The movement of the diaphragm is converted to an electrical signal by wide band processing electronics 12 using one or several well known techniques. For example, a piezoresistive element can be attached to the diaphragm to sense strain produced by diaphragm movement. The resulting change in sensor element resistance is converted to a voltage by passing a constant current through the element and amplifying the resultant voltage which appears across the sensing element. The frequency response of pressure sensing element 11 and wide band electronics 12 must be wide enough to pass both manifold vacuum changes and the knock damped sinusoidal ringing frequency, typically a frequency range from direct current (zero frequency) to 10 KHz.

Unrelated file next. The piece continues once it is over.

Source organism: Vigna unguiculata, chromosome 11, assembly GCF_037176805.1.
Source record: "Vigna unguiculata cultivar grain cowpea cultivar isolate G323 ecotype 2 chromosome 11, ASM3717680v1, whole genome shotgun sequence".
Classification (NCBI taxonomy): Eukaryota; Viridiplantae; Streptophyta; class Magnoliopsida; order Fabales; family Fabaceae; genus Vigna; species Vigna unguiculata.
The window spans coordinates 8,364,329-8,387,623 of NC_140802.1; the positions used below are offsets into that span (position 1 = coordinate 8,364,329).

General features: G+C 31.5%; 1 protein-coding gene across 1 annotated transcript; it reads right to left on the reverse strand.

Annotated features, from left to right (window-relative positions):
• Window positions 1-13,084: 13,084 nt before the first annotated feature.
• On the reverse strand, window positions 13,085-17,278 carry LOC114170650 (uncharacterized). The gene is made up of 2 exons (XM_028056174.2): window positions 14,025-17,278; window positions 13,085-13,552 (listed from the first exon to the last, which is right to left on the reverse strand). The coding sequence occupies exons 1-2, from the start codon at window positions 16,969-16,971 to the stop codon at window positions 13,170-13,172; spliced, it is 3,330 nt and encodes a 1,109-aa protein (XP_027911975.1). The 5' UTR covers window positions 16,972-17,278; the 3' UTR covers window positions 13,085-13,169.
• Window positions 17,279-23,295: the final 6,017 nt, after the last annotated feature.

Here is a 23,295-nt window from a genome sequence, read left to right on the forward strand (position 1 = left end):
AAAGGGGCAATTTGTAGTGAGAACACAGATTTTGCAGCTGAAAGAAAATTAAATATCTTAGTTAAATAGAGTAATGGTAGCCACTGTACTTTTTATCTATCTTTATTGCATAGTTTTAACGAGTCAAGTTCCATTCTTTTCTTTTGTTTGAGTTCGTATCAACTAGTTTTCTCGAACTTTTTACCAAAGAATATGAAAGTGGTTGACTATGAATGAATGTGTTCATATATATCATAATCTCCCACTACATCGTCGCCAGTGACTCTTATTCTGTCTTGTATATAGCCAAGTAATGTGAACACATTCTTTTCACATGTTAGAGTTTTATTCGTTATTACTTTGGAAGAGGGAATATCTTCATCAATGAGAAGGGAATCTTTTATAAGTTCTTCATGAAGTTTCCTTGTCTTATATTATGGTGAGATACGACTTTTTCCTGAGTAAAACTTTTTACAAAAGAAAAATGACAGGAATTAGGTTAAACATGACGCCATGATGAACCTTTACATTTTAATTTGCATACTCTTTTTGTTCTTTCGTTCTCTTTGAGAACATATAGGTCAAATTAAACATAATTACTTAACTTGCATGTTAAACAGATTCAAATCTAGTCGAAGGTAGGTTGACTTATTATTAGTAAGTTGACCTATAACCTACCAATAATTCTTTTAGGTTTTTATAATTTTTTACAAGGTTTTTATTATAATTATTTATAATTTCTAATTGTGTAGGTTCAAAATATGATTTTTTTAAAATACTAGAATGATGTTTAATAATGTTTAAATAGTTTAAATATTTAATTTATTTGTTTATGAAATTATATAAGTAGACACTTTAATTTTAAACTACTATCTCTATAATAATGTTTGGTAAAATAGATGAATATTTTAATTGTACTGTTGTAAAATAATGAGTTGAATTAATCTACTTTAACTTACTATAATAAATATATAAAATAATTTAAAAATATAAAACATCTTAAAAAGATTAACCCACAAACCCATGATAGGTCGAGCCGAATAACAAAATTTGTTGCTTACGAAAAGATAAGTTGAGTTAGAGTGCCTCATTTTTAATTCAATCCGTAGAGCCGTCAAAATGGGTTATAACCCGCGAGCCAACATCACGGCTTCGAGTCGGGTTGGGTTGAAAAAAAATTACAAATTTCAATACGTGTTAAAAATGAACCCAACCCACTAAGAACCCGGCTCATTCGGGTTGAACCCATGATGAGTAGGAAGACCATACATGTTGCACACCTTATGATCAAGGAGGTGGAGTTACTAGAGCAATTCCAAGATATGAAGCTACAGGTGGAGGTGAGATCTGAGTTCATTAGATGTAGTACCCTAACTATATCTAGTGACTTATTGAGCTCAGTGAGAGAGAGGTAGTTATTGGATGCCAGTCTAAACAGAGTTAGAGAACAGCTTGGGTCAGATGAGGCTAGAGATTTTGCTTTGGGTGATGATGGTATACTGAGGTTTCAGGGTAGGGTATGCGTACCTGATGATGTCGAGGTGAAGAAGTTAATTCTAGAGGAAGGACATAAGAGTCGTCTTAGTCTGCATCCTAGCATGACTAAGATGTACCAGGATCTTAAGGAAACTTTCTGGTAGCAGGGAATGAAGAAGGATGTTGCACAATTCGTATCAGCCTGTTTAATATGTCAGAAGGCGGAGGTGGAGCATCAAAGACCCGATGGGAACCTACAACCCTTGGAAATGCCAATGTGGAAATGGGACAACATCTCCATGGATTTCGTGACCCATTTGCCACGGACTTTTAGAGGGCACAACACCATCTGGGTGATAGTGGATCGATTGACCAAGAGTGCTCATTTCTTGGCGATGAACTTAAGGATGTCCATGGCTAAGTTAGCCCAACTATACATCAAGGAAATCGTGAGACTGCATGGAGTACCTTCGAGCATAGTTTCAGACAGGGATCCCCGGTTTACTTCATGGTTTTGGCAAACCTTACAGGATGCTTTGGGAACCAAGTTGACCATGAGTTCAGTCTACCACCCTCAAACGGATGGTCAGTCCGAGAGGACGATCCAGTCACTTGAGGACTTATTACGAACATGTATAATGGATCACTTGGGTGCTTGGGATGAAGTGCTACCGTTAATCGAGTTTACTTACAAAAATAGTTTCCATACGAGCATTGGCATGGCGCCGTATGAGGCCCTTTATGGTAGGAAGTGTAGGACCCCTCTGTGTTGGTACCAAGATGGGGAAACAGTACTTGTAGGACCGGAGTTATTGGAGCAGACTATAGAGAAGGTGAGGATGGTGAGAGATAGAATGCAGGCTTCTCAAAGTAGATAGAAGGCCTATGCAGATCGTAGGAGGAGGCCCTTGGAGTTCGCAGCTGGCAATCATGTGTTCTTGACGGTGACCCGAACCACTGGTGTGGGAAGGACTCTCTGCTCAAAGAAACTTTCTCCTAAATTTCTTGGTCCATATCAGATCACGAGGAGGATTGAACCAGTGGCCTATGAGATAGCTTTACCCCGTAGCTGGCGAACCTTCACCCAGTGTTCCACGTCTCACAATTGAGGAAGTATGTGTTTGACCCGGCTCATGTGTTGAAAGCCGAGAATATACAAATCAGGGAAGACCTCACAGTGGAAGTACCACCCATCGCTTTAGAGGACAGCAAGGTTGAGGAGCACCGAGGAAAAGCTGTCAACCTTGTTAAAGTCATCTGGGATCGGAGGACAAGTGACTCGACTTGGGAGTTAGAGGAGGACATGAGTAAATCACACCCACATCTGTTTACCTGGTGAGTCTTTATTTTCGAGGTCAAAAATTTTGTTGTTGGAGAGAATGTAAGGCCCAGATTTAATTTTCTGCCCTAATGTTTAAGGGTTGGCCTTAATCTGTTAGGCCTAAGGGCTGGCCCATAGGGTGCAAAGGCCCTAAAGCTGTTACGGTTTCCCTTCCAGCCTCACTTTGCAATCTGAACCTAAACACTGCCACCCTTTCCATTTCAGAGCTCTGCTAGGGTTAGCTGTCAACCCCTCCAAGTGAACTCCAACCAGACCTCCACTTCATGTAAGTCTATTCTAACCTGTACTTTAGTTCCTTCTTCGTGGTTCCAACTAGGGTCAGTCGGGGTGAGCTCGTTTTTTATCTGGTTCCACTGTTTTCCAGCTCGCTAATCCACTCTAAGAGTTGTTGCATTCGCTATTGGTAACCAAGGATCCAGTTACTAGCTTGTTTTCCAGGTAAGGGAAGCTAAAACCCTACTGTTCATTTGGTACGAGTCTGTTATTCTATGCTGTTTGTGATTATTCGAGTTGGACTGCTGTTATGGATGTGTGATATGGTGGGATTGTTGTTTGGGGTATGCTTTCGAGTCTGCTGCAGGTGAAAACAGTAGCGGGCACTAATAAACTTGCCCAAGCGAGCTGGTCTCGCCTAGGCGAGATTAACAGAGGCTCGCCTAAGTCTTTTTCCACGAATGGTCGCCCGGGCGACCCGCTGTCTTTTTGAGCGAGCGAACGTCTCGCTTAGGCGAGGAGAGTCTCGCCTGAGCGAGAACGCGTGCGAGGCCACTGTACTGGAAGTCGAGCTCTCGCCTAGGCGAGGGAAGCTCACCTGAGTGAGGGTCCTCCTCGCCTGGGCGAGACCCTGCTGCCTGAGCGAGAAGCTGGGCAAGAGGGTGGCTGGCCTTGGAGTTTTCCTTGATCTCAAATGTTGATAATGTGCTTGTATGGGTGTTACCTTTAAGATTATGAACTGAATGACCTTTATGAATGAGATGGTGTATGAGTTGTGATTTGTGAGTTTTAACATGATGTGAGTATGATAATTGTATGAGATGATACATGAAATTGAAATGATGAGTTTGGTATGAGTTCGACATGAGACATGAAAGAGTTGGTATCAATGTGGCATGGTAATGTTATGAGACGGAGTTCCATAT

High pass filter 13 typically includes a frequency selective amplifier or passive element filter which rejects the low frequency MAP information, typically DC to 500 Hz, and passes the high frequency knock signal typically 3 KHz to 10 KHz. It is desirable to eliminate signals with frequencies higher than 10 KHz because they typically represent noise and are not indicative of knock. Low pass filter 14 typically includes a frequency selective amplifier or passive element filter which rejects the high frequency knock signal and passes the low frequency MAP information with a frequency of about 0 to 500 Hz. The cut off frequency of filters 13 and 14 indicating the 3db point of the frequency pass envelope is typically about 1 to 2 KHz for each filter.